State Assembly Republicans unveiled their goals for the next legislative session, labelled the Forward Agenda and focusing on the economy, education and public safety, on Wednesday at a Capitol press conference.
The education proposal garnering the most media attention is a plan to provide a tablet or laptop computer to every high school freshman in the state, regardless of their income or whether they attend a public, private or charter school. Included in the plan is an initiative allowing students without internet access at home to check out portable wi-fi hot spots from their school. Another idea raised in the plan is to begin providing wi-fi capabilities on school buses. Continue reading Assembly Republicans Unveil Legislative Agenda for 2017-18
Hiring effective and dedicated teachers is one of a school board’s most important duties and one that is becoming more and more challenging as teacher shortages are being reported across the country to varying degrees. WASB members are aware of these challenges and have been for some time. In 2015, the WASB Delegate Assembly passed three resolutions specifically relating to teacher shortages.
One resolution called for the WASB to “support state and federal initiatives to assist rural school districts in their efforts to attract and retain high quality staff, including student loan forgiveness programs and grants for teachers who commit to work in rural school districts for at least a minimum number of years as determined by the legislature”.
To implement this resolution, the WASB Government Relations team worked with Rep. Romaine Quinn (R-Chetek, pictured) to outline a number of options to help rural school districts to attract and retain teachers. Those discussion gave rise to Assembly Bill 793 which would create a rural teacher loan forgiveness program. The bill passed both the Senate and Assembly and currently awaits the governor’s signature. Already, some lawmakers are hopeful the program can be expanded in the next state budget.
Continue reading How the 2015-16 Legislature Addressed Teacher Shortage Issues
Governor Scott Walker signed Senate Bill 449 into law today at Brown Deer High School.
“This law will make it easier for school districts to fill much-needed teaching positions with professional and experienced individuals, which will assist in allowing school districts to offer courses in vocational areas that may not currently be offered to help Wisconsin students learn about in-demand careers and better prepare them for the workforce,” said the Governor.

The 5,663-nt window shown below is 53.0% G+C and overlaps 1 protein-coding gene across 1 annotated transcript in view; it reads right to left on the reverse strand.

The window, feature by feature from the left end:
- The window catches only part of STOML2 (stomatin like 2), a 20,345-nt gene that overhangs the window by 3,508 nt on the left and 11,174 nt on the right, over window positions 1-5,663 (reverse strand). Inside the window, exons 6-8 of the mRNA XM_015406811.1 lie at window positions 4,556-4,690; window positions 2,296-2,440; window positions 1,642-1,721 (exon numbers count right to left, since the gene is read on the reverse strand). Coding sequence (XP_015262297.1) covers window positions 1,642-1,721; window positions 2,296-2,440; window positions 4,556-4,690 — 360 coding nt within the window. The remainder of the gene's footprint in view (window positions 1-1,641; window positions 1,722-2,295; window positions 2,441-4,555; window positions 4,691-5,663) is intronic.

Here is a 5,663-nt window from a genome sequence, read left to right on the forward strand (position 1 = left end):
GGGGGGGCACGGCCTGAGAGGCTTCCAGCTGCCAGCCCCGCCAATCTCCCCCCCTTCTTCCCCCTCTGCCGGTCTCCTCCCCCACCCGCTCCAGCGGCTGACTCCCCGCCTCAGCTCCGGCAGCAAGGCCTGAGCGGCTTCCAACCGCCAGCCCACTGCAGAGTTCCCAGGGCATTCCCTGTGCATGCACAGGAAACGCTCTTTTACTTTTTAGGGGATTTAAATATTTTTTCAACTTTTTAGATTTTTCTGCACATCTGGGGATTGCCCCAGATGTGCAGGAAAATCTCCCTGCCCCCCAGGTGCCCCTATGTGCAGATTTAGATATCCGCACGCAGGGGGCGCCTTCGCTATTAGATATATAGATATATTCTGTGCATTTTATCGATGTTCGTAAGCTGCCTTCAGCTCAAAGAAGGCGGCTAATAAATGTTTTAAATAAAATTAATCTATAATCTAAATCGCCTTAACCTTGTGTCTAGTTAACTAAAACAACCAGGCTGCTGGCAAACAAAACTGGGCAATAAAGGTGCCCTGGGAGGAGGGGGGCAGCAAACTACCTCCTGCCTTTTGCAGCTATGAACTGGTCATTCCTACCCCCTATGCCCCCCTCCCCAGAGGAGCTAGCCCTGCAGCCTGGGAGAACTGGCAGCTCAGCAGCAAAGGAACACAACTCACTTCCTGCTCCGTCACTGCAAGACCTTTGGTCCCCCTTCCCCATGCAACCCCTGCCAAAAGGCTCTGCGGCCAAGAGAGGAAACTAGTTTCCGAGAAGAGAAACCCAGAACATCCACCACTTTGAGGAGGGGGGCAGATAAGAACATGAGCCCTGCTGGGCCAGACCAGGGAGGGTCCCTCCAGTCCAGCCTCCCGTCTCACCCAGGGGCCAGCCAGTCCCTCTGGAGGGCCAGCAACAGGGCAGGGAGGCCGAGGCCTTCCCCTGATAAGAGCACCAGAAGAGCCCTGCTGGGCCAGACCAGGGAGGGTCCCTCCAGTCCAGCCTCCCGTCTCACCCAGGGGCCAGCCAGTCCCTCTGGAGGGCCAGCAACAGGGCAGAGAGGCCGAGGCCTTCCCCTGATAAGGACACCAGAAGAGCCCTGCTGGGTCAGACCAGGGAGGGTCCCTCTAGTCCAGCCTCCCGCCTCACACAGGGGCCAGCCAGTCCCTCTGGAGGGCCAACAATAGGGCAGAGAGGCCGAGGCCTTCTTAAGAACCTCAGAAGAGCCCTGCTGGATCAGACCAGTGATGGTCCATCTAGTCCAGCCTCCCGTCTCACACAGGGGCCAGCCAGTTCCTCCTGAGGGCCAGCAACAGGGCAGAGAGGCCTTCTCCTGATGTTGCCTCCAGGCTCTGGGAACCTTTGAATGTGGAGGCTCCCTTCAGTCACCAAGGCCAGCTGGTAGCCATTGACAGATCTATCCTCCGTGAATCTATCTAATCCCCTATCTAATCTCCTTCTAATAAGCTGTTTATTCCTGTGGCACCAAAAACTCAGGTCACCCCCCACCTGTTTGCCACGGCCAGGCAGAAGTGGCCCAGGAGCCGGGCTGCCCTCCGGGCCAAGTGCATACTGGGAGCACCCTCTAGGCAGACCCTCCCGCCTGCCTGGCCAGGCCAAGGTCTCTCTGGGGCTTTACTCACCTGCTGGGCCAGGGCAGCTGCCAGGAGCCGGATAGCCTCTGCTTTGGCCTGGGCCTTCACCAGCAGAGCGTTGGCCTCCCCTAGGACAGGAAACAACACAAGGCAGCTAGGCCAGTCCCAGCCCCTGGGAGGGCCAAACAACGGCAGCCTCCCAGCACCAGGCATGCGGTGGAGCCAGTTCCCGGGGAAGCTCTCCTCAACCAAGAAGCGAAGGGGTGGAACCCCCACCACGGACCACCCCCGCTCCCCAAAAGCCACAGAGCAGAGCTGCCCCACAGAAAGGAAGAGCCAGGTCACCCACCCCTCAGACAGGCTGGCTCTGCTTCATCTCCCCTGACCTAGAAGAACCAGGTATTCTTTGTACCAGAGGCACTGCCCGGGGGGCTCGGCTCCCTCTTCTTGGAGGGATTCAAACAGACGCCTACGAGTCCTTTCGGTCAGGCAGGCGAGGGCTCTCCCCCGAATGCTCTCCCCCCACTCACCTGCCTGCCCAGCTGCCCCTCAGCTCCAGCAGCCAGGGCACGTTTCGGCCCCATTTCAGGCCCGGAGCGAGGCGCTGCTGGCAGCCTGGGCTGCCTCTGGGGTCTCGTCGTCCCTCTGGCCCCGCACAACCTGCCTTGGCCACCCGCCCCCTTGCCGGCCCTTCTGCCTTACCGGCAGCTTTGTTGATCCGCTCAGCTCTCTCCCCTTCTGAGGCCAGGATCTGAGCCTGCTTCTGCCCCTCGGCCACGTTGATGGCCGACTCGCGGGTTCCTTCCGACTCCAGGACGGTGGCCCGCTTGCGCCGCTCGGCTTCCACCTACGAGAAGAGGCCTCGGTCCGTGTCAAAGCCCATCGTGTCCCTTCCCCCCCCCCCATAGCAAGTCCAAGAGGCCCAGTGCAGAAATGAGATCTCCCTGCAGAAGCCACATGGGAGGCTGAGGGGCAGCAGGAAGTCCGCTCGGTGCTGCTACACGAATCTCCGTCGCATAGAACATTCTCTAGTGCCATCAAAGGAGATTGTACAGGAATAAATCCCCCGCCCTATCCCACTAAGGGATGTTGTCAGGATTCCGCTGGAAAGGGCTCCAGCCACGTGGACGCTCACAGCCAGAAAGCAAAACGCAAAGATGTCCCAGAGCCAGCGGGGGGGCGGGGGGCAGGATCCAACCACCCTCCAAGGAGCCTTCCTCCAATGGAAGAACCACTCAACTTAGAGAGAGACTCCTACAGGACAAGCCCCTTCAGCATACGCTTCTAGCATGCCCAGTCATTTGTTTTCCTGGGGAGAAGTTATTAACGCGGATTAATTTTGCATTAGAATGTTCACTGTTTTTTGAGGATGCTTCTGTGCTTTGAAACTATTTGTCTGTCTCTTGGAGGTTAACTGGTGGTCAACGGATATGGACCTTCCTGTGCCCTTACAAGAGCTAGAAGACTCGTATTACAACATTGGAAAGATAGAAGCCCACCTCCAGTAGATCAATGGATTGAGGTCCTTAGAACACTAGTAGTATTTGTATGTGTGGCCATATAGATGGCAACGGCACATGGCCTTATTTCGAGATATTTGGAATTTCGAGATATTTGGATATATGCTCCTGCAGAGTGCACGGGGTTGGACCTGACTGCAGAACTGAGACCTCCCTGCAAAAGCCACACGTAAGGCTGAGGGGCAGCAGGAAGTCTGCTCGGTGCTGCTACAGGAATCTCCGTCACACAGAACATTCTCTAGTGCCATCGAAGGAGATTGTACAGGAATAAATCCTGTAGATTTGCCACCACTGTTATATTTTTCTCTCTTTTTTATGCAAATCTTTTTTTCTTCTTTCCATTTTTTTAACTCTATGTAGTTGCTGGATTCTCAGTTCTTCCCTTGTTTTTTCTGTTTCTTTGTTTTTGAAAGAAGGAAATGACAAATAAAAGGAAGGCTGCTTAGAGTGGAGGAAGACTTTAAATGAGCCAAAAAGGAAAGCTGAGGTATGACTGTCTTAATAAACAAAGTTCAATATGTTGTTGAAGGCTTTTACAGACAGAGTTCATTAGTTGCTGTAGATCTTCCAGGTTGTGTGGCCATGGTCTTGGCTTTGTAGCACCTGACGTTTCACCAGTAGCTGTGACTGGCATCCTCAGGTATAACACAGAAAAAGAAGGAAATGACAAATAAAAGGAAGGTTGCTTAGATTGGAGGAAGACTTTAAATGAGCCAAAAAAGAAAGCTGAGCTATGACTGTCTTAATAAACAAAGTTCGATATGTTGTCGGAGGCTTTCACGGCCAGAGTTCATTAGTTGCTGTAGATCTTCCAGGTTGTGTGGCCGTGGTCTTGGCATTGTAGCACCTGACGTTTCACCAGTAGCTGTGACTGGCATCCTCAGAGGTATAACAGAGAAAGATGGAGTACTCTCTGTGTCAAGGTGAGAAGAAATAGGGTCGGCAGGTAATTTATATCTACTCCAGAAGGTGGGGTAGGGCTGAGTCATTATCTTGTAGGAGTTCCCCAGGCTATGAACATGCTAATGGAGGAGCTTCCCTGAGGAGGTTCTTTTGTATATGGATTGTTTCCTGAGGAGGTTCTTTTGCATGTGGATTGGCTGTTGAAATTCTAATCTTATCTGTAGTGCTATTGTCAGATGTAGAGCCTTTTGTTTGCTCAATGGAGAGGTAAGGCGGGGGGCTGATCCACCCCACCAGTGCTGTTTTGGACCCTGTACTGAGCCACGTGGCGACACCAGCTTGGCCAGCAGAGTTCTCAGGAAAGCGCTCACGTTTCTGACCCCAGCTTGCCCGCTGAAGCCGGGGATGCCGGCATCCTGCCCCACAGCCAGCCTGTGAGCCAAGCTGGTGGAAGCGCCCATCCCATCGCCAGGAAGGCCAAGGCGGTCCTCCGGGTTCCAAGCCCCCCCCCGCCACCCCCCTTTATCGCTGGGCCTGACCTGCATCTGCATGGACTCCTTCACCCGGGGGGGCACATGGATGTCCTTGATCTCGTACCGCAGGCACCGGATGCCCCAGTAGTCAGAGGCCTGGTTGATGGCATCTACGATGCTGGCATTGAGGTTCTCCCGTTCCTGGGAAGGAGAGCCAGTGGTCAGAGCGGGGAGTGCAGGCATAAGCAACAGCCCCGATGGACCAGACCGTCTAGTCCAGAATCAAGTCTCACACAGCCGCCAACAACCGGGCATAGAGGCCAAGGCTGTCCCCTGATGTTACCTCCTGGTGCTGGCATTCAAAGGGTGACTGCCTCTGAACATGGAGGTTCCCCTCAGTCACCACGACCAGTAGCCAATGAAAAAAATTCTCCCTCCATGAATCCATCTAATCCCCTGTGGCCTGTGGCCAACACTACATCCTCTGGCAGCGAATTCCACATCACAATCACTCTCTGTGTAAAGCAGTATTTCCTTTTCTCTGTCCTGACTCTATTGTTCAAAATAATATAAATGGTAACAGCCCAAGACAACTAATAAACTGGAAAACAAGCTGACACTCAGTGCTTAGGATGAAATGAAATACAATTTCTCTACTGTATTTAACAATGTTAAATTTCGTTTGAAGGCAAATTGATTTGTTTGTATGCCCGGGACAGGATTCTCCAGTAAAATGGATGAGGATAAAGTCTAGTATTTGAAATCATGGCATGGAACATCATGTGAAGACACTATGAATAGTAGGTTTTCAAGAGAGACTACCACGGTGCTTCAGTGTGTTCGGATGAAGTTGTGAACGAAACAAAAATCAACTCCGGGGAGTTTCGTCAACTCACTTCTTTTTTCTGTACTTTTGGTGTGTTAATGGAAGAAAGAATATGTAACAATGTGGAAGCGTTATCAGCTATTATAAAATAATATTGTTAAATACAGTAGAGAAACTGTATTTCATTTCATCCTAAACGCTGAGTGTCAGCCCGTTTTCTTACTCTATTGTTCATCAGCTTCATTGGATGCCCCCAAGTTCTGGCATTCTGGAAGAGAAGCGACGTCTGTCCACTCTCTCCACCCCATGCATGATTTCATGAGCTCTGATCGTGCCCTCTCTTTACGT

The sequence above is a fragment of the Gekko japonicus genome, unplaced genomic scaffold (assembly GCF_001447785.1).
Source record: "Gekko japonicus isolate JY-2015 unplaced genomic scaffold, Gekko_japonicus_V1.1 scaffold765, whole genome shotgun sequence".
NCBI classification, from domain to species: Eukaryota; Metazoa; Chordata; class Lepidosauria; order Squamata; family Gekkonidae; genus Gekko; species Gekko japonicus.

Senate Bill 449 creates an experience-based licensure process for teaching vocational education subjects similar to the process created for technical education subjects in the 2015-17 biennial budget. Continue reading Gov. Walker Signs Vocational Education Teacher Licensure Bill Into Law
Governor Walker plans to sign two bills relating to K-12 education today. They are:
AB 478 Pupil Records of Pupils in Out-of-Home Placement – Rep. Joan Ballweg (R-Markesan)
This bill is designed to permit child welfare workers to gain access to pupil records of pupils in out-of-home placement (e.g., foster care). It incorporates into state law recent changes made to the federal Family Education Rights and Privacy Act (FERPA), the federal educational privacy law) by the Uninterrupted Scholars Act.
The bill will permit a school board, on request, to disclose pupil records that are pertinent to addressing a pupil’s educational needs to a caseworker or other representative of DCF, a county department, or a tribal organization that is legally responsible for the care and protection of the pupil, if the caseworker or other representative is authorized by the state Department of Children and Families (DCF), that county’s department, or that tribal organization to access the pupil’s case plan. Continue reading Governor to Sign Two Education Bills Today
The state Assembly plans to meet on Tuesday and Thursday this week and then adjourn for the session. The Senate plans to continue meeting until the middle of March. The floor period schedule the Legislature passed at the beginning of the session calls for the 2015-16 session to end April 7. Leaders in both houses have decided to end the session earlier than scheduled. Before adjourning the Assembly plans to take up a number of K-12 education related bills.
The following bills are on the proposed Assembly calendar for Tuesday, February 16:
AB-751 Special Needs Scholarship Program (Jagler, John (R)) This bill makes technical changes to the special needs scholarship program created in the 2015-17 state budget (Act 55). The WASB is neutral on this bill but strongly opposes Assembly Amendment 3 which would reduce the revenue limit authority of the 142 public school districts that currently have resident pupils participating in the statewide and Racine voucher programs by $14.2 million annually. This revenue limit authority protects the affected school districts against the loss of state aid that follows resident pupils to the voucher school.
AB-517 School Crime Reporting (Jagler, John (R)) This bill requires high schools to report the numbers of specified crimes and other incidents that occur on school property, on school transportation, and at school sanctioned events and granting rule−making authority. While we are sympathetic to the author’s intent, the WASB has opposed this bill, in part, because it will impose new unfunded costs and responsibilities on school districts. (The future of this bill in the Senate is unclear at present.) Continue reading Assembly to Vote on Several Education Bills This Week Before Adjourning